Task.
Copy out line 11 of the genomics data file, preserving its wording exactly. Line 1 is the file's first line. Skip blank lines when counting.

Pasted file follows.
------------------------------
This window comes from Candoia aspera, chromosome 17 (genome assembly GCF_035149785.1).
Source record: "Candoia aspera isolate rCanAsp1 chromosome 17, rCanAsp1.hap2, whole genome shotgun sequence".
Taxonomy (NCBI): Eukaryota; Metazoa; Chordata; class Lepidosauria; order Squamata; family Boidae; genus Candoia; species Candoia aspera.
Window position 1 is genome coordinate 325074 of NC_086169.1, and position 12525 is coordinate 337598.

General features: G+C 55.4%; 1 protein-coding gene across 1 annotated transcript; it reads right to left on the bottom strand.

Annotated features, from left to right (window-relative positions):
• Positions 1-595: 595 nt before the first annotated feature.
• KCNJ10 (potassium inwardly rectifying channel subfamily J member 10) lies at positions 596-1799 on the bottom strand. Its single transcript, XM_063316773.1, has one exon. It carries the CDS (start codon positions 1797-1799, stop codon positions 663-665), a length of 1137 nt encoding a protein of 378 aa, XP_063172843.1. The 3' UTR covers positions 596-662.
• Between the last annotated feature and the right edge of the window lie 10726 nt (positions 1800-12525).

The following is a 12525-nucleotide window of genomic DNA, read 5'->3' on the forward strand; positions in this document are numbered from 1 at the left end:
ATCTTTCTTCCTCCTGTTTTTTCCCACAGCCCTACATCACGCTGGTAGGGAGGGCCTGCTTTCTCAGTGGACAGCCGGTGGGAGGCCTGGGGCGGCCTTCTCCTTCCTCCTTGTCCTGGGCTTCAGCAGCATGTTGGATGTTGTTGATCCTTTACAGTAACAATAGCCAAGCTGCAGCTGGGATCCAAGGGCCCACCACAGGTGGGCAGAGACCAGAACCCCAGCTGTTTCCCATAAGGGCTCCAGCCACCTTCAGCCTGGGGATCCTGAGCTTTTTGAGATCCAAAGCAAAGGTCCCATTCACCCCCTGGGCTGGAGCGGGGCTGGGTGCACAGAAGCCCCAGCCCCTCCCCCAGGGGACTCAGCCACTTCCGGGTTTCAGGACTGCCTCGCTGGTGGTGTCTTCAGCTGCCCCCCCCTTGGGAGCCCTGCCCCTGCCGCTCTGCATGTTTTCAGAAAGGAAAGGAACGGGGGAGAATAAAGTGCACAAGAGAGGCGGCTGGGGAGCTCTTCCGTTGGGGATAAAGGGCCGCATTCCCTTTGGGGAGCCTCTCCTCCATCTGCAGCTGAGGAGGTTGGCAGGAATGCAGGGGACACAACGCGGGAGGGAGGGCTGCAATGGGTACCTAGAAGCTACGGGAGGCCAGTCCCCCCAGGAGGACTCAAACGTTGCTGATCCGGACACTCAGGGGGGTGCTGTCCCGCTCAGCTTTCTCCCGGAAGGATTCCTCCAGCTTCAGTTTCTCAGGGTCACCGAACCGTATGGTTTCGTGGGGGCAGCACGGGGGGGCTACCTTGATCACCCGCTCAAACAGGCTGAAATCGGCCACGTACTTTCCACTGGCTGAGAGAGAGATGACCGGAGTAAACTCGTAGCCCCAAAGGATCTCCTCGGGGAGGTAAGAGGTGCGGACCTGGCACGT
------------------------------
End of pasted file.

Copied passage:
ATCTTTCTTCCTCCTGTTTTTTCCCACAGCCCTACATCACGCTGGTAGGGAGGGCCTGCTTTCTCAGTGGACAGCCGGTGGGAGGCCTGGGGCGGCCTTCTCCTTCCTCCTTGTCCTGGGCTTCAGCAGCATGTTGGATGTTGTTGATCCTTTACAGTAACAATAGCCAAGCTGCAGCTGGGATCCAAGGGCCCACCACAGGTGGGCAGAGACCAGAACCCCAGCTGTTTCCCATAAGGGCTCCAGCCACCTTCAGCCTGGGGATCCTGAGCTTTTTGAGATCCAAAGCAAAGGTCCCATTCACCCCCTGGGCTGGAGCGGGGCTGGGTGCACAGAAGCCCCAGCCCCTCCCCCAGGGGACTCAGCCACTTCCGGGTTTCAGGACTGCCTCGCTGGTGGTGTCTTCAGCTGCCCCCCCCTTGGGAGCCCTGCCCCTGCCGCTCTGCATGTTTTCAGAAAGGAAAGGAACGGGGGAGAATAAAGTGCACAAGAGAGGCGGCTGGGGAGCTCTTCCGTTGGGGATAAAGGGCCGCATTCCCTTTGGGGAGCCTCTCCTCCATCTGCAGCTGAGGAGGTTGGCAGGAATGCAGGGGACACAACGCGGGAGGGAGGGCTGCAATGGGTACCTAGAAGCTACGGGAGGCCAGTCCCCCCAGGAGGACTCAAACGTTGCTGATCCGGACACTCAGGGGGGTGCTGTCCCGCTCAGCTTTCTCCCGGAAGGATTCCTCCAGCTTCAGTTTCTCAGGGTCACCGAACCGTATGGTTTCGTGGGGGCAGCACGGGGGGGCTACCTTGATCACCCGCTCAAACAGGCTGAAATCGGCCACGTACTTTCCACTGGCTGAGAGAGAGATGACCGGAGTAAACTCGTAGCCCCAAAGGATCTCCTCGGGGAGGTAAGAGGTGCGGACCTGGCACGT